Indian states are making noticeable progress in implementing rooftop solar net metering with an attempt to expand distributed solar power infrastructure.
The Delhi Electricity Regulatory Commission recently issued draft guidelines for solar net metering after years of attempts to implement an effective and popular policy. The regulations, if approved, would allow homeowners and project developers to export electricity from rooftop solar power projects.
As per the guidelines, homeowners can either own the solar power systems on their own or lease out their roofs to project developers. The entire system will be equipped with two meters — one to measure the electricity generated from the solar power system and the other to measure the export/import of electricity from the grid.
The size of the power system is expected to be based on the sanctioned load of the consumer. The power generated from the solar power system will be consumed by the homeowner while any excess electricity will be injected into the grid. The net import of electricity will be chargeable to the consumer.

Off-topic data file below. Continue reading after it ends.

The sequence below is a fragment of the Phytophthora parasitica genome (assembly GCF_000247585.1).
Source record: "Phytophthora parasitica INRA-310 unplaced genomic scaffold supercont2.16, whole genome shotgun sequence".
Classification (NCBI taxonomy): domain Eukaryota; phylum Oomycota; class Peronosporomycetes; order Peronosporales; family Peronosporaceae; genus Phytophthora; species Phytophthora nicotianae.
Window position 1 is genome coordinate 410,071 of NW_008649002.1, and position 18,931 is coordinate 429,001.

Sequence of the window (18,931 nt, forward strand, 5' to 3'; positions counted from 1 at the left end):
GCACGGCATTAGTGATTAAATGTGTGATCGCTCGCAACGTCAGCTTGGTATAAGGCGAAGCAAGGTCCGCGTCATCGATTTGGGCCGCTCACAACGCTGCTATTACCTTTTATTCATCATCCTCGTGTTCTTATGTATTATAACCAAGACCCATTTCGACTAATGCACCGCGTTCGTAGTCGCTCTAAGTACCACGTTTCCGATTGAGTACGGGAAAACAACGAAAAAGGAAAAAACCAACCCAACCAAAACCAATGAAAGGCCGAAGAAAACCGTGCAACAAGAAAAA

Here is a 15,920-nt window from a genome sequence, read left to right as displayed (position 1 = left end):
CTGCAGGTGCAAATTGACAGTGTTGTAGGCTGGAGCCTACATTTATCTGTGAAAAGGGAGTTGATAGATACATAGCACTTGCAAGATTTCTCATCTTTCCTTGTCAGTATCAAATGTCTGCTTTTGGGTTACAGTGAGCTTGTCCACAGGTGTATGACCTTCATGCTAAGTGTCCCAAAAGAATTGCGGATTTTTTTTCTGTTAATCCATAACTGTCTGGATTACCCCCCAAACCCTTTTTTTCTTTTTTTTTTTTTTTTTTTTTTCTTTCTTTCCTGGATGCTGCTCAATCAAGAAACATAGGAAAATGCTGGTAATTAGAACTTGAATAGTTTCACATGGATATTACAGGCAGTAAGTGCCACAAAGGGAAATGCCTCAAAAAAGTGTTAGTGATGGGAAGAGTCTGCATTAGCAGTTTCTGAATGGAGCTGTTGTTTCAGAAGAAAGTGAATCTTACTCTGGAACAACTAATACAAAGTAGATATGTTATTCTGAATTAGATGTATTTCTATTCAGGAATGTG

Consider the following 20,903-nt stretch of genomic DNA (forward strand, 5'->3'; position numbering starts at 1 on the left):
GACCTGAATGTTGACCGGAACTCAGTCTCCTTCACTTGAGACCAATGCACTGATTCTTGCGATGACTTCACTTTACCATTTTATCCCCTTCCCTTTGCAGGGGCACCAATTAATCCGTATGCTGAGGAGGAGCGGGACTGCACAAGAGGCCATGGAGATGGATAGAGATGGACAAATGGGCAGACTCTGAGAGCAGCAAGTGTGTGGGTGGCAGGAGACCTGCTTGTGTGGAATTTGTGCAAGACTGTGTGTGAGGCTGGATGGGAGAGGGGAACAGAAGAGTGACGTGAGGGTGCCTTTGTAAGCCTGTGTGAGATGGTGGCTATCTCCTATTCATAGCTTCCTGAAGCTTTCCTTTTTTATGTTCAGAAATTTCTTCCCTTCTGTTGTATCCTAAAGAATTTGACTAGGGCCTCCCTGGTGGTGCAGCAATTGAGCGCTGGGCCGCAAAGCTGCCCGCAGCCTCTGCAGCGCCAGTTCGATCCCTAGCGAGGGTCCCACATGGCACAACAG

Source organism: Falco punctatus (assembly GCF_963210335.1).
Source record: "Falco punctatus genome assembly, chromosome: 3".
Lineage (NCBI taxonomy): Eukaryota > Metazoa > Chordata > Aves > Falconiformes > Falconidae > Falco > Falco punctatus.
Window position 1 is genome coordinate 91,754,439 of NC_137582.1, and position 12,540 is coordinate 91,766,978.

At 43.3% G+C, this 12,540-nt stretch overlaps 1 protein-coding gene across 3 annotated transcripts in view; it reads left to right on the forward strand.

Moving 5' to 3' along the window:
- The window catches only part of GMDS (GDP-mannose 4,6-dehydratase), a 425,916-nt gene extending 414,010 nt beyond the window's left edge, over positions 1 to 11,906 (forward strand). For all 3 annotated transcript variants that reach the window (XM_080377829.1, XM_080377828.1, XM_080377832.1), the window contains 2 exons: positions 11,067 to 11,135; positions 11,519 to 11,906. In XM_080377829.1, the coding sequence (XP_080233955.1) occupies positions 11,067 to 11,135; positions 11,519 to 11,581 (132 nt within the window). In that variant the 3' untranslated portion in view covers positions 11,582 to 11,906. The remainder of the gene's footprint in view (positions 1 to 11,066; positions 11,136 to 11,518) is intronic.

The power, either injected into the grid or consumed by owners of solar power systems, will be adjusted against the Renewable Purchase Obligation of the distribution companies. This is a critical part of the proposed guidelines as it would encourage the distribution companies to set up the infrastructure to enable implementation of such systems.
The proposed guidelines have won praise from Greenpeace India, which has been pushing for rooftop solar power policies such as solar net metering in Delhi. According to a report released by Greenpeace last year, Delhi can generate 4.5 billion kWh every year and meet 16% of its electricity needs by covering only 1.6% of its rooftops with solar power systems.
Another state looking to strengthen solar power infrastructure is Punjab. The state government has cleared a solar net metering policy to facilitate installation of 100 MW of rooftop solar power capacity. While details of the policy have not been revealed yet, the state government had earlier announced plans to cover roofs of government buildings with 100 MW solar power capacity.
The state also plans to install 2,000 MW of solar power capacity through utility-scale power projects. The central government will help the state achieve this ambitious target. The state government has so far auctioned about 250 MW solar power capacity.
A number of other Indian states have also tried their hands at implementing solar net metering policies. A successful implementation of these policies across the country would enable a massive push in India’s solar energy revolution.
Image credit: Solar panels via Waynenf | CC by 2.0